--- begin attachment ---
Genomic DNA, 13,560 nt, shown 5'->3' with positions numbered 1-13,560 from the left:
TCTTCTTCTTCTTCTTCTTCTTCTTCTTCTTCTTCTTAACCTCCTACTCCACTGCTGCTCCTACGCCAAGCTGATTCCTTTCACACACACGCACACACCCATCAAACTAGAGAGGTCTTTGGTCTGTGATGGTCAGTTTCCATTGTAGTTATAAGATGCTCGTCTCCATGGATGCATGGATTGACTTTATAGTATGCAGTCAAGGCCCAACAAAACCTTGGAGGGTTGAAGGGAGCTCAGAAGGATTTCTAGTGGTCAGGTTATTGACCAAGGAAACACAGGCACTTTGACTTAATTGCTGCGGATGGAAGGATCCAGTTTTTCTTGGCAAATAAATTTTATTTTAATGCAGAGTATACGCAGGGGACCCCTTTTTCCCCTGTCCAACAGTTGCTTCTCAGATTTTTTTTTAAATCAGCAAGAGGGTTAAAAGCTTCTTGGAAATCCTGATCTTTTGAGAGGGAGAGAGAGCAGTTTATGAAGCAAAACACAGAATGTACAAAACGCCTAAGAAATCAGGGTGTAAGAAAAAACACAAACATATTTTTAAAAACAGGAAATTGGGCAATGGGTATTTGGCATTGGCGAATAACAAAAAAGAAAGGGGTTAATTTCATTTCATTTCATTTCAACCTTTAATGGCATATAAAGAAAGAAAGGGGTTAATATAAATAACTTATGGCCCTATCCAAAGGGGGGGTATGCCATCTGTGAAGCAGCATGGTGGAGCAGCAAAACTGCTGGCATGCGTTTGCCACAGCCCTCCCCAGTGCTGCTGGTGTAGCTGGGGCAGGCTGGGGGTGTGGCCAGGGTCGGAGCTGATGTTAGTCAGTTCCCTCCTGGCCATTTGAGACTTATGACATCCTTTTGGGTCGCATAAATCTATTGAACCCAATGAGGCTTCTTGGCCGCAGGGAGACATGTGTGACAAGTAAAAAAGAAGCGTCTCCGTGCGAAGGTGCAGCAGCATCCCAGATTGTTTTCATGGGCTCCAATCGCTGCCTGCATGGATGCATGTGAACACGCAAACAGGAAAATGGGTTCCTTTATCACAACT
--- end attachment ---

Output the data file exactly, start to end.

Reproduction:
Genomic DNA, 13,560 nt, shown 5'->3' with positions numbered 1-13,560 from the left:
TCTTCTTCTTCTTCTTCTTCTTCTTCTTCTTCTTCTTAACCTCCTACTCCACTGCTGCTCCTACGCCAAGCTGATTCCTTTCACACACACGCACACACCCATCAAACTAGAGAGGTCTTTGGTCTGTGATGGTCAGTTTCCATTGTAGTTATAAGATGCTCGTCTCCATGGATGCATGGATTGACTTTATAGTATGCAGTCAAGGCCCAACAAAACCTTGGAGGGTTGAAGGGAGCTCAGAAGGATTTCTAGTGGTCAGGTTATTGACCAAGGAAACACAGGCACTTTGACTTAATTGCTGCGGATGGAAGGATCCAGTTTTTCTTGGCAAATAAATTTTATTTTAATGCAGAGTATACGCAGGGGACCCCTTTTTCCCCTGTCCAACAGTTGCTTCTCAGATTTTTTTTTAAATCAGCAAGAGGGTTAAAAGCTTCTTGGAAATCCTGATCTTTTGAGAGGGAGAGAGAGCAGTTTATGAAGCAAAACACAGAATGTACAAAACGCCTAAGAAATCAGGGTGTAAGAAAAAACACAAACATATTTTTAAAAACAGGAAATTGGGCAATGGGTATTTGGCATTGGCGAATAACAAAAAAGAAAGGGGTTAATTTCATTTCATTTCATTTCAACCTTTAATGGCATATAAAGAAAGAAAGGGGTTAATATAAATAACTTATGGCCCTATCCAAAGGGGGGGTATGCCATCTGTGAAGCAGCATGGTGGAGCAGCAAAACTGCTGGCATGCGTTTGCCACAGCCCTCCCCAGTGCTGCTGGTGTAGCTGGGGCAGGCTGGGGGTGTGGCCAGGGTCGGAGCTGATGTTAGTCAGTTCCCTCCTGGCCATTTGAGACTTATGACATCCTTTTGGGTCGCATAAATCTATTGAACCCAATGAGGCTTCTTGGCCGCAGGGAGACATGTGTGACAAGTAAAAAAGAAGCGTCTCCGTGCGAAGGTGCAGCAGCATCCCAGATTGTTTTCATGGGCTCCAATCGCTGCCTGCATGGATGCATGTGAACACGCAAACAGGAAAATGGGTTCCTTTATCACAACT